15 August 2017

European Patent Office Amends Rules For Plant And Animal Patents

The patentability of plant and animal varieties has been a recurring topic of discussion over the years.
European Union Intellectual Property
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Recently, the European Patent Office (EPO) changed its regulations, clarifying that plant and animal varieties obtained through essentially biological processes (such as genetically modified plants) will not be considered patentable. The patentability of plant and animal varieties has been a recurring topic of discussion over the years. In making the change, the EPO has departed from its original position that these varieties were patentable, and aligned itself with the view of the European Commission and the European Council. Proceedings concerning this subject matter which had been stayed by the EPO pending the amendment of the rules, will now be gradually resumed.

Patent holders and other parties dealing with this type of patent are advised to carefully consider all potential challenges posed by these developments and reassess their business strategies.

EPO ends its former practice

According to the EU Biotech Directive and the European Patent Convention, a non-EU arrangement, plant and animal varieties, and essentially biological processes for the production of plants or animals, are not patentable. However, neither the directive nor the convention explicitly excludes the patentability of products derived from those processes. In this light, the Enlarged Board of Appeal of the EPO has, in practice, allowed patents on products derived from using essentially biological processes (product-by-process claims).

Spotting this practice, the institutions of the EU have clearly indicated that (i) the EU legislators' intention when adopting the Biotech Directive was to exclude products (plants/animals and plant/animal parts) from patentability if they are obtained by means of essentially biological processes, and (ii) the EPO Enlarged Board of Appeal's decisions are in conflict with the legal provisions of certain EU member states. For more background information, please see our earlier article on this subject.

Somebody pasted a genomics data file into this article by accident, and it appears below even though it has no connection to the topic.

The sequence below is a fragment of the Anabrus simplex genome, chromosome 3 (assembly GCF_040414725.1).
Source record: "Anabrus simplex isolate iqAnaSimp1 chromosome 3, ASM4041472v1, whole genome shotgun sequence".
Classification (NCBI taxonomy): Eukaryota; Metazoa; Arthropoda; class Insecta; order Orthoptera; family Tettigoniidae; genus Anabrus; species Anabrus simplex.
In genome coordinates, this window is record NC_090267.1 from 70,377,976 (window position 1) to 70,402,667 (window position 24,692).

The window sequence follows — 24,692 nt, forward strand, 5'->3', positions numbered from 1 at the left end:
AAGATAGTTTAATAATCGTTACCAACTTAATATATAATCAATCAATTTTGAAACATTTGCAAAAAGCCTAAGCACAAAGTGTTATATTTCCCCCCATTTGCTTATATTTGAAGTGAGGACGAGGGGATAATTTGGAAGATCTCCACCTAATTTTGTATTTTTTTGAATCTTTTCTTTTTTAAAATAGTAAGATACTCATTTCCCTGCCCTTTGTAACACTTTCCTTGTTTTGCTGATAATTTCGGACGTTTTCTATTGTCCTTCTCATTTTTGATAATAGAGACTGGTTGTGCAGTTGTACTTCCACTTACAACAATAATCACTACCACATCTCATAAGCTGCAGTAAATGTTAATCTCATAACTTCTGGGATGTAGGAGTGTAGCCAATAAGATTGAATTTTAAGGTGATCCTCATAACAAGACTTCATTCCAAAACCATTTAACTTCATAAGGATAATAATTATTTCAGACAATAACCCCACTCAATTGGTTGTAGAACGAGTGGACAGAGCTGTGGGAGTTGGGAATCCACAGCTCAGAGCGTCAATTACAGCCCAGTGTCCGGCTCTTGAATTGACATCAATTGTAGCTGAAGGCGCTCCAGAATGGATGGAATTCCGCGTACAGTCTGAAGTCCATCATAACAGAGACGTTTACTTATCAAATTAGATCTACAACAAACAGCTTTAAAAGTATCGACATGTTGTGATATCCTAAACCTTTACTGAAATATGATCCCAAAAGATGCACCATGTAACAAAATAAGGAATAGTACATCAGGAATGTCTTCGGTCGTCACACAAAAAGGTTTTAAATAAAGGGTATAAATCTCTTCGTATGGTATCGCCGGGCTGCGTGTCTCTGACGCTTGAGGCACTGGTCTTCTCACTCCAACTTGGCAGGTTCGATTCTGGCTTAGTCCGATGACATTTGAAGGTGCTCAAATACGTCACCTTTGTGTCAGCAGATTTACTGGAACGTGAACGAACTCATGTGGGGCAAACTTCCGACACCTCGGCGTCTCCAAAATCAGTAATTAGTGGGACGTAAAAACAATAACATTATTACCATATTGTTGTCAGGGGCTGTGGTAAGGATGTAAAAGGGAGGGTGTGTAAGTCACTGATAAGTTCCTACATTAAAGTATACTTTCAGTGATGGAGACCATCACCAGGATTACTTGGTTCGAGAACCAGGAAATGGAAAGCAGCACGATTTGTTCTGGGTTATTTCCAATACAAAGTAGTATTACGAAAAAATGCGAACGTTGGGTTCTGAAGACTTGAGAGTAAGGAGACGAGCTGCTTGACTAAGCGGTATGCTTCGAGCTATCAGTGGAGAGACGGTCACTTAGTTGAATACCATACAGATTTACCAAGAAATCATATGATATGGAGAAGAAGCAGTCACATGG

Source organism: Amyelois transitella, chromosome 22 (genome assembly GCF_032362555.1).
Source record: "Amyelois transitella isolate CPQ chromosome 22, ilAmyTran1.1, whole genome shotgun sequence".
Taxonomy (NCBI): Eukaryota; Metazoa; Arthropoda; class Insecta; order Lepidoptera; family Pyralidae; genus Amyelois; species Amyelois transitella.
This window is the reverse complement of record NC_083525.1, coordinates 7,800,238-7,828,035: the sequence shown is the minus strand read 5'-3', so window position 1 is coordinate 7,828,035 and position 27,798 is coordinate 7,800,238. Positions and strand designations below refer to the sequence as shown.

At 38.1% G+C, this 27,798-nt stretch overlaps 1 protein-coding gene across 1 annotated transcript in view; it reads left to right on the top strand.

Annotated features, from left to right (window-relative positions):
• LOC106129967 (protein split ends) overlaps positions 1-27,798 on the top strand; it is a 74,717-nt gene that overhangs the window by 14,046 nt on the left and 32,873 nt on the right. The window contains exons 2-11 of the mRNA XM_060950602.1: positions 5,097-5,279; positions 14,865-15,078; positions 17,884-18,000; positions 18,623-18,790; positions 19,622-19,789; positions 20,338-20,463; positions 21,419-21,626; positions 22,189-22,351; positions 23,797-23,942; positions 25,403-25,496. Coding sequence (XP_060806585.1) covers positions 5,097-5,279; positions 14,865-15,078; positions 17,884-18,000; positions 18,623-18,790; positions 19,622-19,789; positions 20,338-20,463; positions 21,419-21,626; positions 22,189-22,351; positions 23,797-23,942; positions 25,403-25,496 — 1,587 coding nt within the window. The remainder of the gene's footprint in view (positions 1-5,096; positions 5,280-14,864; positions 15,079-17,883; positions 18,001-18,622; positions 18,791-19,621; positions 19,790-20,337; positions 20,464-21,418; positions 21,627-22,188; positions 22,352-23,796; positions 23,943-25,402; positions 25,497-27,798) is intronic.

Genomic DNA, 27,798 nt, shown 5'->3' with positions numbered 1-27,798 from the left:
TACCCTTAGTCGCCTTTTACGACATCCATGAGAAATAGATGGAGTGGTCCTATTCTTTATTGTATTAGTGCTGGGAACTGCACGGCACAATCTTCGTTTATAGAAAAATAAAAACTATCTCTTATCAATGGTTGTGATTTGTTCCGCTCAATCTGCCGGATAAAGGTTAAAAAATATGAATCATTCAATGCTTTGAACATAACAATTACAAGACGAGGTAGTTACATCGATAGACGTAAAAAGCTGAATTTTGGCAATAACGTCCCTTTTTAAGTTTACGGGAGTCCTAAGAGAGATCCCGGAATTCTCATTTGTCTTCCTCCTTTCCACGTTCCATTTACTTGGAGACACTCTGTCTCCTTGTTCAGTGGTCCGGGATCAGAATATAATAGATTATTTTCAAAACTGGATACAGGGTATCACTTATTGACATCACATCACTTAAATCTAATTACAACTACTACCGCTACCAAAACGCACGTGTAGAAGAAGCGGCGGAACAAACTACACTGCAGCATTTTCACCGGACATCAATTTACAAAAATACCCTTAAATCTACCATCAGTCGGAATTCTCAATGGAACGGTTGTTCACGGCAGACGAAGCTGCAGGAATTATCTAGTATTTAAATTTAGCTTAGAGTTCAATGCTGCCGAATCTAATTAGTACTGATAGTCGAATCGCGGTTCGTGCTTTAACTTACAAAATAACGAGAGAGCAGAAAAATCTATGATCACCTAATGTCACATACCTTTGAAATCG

In response, the EPO (which is itself not a part of the EU) has now decided to amend its rules on the interpretation of the provisions in the Biotech Directive and the European Patent Convention.

Amendments to the EPO rules

The Administrative Council of the EPO has added a second paragraph to Rule 28 of the Implementing Regulations to the European Patent Convention, explicitly stating that European patents will not be granted in respect of plants or animals exclusively obtained by means of an essentially biological process.

The new rules end the earlier EPO practice. They apply with immediate effect  to all European patent applications filed on or after 1 July 2017, as well as to European patent applications and European patents pending at that time (which includes opposition proceedings).


This decision at EPO level is a very important step in ending  patent protection for plant and animal varieties, and is therefore welcome news for plant and animal breeders. However, the Court of Justice of the European Union has the final say as it concerns the interpretation of the Biotech Directive; see also our previous article describing the possible impact on the market.

While the new rules indeed bring more clarity and legal certainty for the future, a number of uncertainties still remain.

First of all, legal academics are already expressing their concerns regarding the legitimacy of the new EPO practice and its legal impact. By amending its practice, the EPO is effectively altering its interpretation of the Biotech Directive on the basis of non-binding guidelines of EU institutions, which have not yet been confirmed by the EU Court of Justice, which has the final say.

Secondly, although the EPO member states that are also EU member states will most likely align their practices with the new EPO practice, this will not automatically apply to the other, non-EU, EPO member states (Turkey, Norway, Switzerland, Liechtenstein, Iceland, Monaco, San Marino, Albania, Serbia and Macedonia). Those countries may still apply a different regime for their national patents.

Thirdly, it is unclear what impact the amendments will have on existing and currently undisputed European patents on products that are obtained by means of essentially biological processes. If their validity would be questioned later on, e.g. before a national court, the amendment of the rules may, in effect, have an impact on the validity assessment, particularly in those EPO member states that are also members of the EU.

All in all, we recommend that holders of this type of patent, and other parties dealing with those patents, carefully consider all potential challenges connected with the latest developments. More specifically, we advise holders of this type of patent to reassess their business strategies, both with regard to the expected scope of patent protection for certain products in light of these developments, and with regard to the continued payment of renewal fees for existing patents. After all, no one wants to pay for patents that no longer offer protection. We are, of course, available to assist.

The content of this article is intended to provide a general guide to the subject matter. Specialist advice should be sought about your specific circumstances.

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